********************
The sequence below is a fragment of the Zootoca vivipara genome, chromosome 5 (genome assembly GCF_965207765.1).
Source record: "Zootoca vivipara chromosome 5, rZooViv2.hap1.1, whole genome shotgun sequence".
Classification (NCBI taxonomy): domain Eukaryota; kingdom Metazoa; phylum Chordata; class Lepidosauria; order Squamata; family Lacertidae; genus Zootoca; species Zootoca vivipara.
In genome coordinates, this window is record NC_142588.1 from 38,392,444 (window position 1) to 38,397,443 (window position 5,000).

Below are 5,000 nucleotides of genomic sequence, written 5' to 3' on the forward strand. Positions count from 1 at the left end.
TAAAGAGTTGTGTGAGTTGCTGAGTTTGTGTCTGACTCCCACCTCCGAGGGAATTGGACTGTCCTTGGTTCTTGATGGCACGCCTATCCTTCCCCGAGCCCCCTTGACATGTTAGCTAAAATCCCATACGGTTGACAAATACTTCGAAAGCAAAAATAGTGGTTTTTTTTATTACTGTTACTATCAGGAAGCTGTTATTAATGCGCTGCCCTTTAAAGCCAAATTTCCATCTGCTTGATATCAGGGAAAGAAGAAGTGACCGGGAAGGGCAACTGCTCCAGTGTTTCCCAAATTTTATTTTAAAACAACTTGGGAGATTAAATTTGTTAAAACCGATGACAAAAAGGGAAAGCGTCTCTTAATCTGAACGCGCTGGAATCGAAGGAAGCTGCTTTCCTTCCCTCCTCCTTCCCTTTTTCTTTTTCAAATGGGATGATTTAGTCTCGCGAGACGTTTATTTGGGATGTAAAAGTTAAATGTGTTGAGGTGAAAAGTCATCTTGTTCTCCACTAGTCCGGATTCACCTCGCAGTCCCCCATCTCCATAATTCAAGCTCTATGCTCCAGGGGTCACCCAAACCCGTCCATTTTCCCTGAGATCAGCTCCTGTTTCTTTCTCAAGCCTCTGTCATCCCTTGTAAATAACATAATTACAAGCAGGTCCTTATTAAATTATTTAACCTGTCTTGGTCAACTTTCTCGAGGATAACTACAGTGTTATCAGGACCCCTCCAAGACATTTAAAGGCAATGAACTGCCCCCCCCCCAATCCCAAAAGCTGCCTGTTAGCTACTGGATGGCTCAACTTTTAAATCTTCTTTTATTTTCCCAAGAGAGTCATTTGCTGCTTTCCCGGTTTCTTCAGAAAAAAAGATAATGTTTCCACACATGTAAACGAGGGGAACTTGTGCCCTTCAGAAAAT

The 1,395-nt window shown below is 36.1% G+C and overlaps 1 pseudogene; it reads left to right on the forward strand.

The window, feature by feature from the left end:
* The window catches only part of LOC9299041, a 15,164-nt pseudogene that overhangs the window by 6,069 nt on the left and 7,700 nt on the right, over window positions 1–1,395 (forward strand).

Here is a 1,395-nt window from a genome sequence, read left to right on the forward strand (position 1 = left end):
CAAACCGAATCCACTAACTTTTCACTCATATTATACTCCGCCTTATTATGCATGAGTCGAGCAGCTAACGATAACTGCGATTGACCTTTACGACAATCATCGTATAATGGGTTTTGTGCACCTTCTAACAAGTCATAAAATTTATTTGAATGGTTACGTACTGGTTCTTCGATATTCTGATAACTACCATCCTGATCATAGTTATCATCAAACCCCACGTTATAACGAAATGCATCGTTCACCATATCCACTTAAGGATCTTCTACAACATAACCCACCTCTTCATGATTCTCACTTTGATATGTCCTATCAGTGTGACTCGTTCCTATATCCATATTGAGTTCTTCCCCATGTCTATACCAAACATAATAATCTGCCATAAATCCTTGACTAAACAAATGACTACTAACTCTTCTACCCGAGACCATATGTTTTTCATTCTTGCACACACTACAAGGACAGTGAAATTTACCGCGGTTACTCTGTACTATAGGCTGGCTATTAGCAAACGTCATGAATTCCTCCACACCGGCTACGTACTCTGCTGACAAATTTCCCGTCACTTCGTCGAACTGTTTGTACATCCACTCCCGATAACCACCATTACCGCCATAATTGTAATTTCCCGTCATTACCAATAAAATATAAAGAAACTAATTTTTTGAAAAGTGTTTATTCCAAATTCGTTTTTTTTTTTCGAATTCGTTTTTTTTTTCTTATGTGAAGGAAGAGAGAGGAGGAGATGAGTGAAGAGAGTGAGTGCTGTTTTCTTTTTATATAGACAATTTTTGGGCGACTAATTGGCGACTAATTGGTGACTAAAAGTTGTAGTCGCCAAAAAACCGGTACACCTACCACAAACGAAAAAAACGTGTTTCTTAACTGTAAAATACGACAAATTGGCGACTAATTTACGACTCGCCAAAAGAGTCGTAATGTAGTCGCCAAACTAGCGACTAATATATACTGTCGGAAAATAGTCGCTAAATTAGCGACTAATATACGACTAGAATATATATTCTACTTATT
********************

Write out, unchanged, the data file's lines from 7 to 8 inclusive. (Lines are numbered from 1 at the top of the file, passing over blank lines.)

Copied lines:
The 1,395-nt window shown below is 36.1% G+C and overlaps 1 pseudogene; it reads left to right on the forward strand.

The window, feature by feature from the left end: